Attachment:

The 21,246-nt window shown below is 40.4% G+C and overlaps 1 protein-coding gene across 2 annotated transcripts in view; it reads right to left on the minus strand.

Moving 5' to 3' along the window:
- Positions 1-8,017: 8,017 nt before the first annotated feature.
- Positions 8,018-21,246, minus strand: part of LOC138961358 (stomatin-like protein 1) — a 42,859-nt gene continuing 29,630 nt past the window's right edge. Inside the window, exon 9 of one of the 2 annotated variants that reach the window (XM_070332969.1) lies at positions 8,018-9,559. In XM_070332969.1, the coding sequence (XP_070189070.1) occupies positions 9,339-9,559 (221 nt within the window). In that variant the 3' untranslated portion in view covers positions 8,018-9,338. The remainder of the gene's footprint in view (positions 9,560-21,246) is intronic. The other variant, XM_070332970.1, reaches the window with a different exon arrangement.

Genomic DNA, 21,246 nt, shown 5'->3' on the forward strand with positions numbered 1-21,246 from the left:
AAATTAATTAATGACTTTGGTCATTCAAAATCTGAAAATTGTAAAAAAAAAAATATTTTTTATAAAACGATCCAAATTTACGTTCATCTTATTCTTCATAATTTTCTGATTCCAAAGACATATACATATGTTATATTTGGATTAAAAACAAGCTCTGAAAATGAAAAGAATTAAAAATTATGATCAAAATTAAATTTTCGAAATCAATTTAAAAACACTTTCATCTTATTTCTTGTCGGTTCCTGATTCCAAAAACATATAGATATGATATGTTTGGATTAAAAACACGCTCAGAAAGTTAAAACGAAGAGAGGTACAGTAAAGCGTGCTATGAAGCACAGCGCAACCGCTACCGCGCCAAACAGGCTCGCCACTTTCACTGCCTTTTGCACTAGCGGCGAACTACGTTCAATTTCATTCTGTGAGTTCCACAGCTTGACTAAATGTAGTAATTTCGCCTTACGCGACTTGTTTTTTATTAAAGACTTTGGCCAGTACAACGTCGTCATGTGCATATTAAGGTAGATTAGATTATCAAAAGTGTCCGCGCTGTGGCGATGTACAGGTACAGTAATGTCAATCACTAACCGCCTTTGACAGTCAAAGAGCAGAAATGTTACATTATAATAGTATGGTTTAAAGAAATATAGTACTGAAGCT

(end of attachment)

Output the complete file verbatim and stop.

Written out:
The 21,246-nt window shown below is 40.4% G+C and overlaps 1 protein-coding gene across 2 annotated transcripts in view; it reads right to left on the minus strand.

Moving 5' to 3' along the window:
- Positions 1-8,017: 8,017 nt before the first annotated feature.
- Positions 8,018-21,246, minus strand: part of LOC138961358 (stomatin-like protein 1) — a 42,859-nt gene continuing 29,630 nt past the window's right edge. Inside the window, exon 9 of one of the 2 annotated variants that reach the window (XM_070332969.1) lies at positions 8,018-9,559. In XM_070332969.1, the coding sequence (XP_070189070.1) occupies positions 9,339-9,559 (221 nt within the window). In that variant the 3' untranslated portion in view covers positions 8,018-9,338. The remainder of the gene's footprint in view (positions 9,560-21,246) is intronic. The other variant, XM_070332970.1, reaches the window with a different exon arrangement.

Genomic DNA, 21,246 nt, shown 5'->3' on the forward strand with positions numbered 1-21,246 from the left:
AAATTAATTAATGACTTTGGTCATTCAAAATCTGAAAATTGTAAAAAAAAAAATATTTTTTATAAAACGATCCAAATTTACGTTCATCTTATTCTTCATAATTTTCTGATTCCAAAGACATATACATATGTTATATTTGGATTAAAAACAAGCTCTGAAAATGAAAAGAATTAAAAATTATGATCAAAATTAAATTTTCGAAATCAATTTAAAAACACTTTCATCTTATTTCTTGTCGGTTCCTGATTCCAAAAACATATAGATATGATATGTTTGGATTAAAAACACGCTCAGAAAGTTAAAACGAAGAGAGGTACAGTAAAGCGTGCTATGAAGCACAGCGCAACCGCTACCGCGCCAAACAGGCTCGCCACTTTCACTGCCTTTTGCACTAGCGGCGAACTACGTTCAATTTCATTCTGTGAGTTCCACAGCTTGACTAAATGTAGTAATTTCGCCTTACGCGACTTGTTTTTTATTAAAGACTTTGGCCAGTACAACGTCGTCATGTGCATATTAAGGTAGATTAGATTATCAAAAGTGTCCGCGCTGTGGCGATGTACAGGTACAGTAATGTCAATCACTAACCGCCTTTGACAGTCAAAGAGCAGAAATGTTACATTATAATAGTATGGTTTAAAGAAATATAGTACTGAAGCT